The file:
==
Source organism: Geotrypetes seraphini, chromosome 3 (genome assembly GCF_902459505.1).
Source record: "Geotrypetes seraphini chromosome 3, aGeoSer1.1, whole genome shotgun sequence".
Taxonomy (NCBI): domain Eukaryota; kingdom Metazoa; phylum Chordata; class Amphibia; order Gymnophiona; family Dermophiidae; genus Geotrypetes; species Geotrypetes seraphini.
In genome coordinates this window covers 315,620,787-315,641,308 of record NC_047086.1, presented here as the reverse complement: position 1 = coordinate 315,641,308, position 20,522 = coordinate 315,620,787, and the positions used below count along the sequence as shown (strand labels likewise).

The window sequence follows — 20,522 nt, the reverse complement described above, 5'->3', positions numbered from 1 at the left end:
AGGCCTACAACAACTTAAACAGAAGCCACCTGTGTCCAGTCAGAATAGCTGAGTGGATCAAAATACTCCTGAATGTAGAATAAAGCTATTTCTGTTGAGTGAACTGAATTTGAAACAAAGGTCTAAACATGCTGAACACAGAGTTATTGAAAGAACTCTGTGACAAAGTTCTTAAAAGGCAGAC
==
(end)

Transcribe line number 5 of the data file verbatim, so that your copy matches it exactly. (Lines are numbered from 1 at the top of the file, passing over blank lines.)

The window sequence follows — 20,522 nt, the reverse complement described above, 5'->3', positions numbered from 1 at the left end: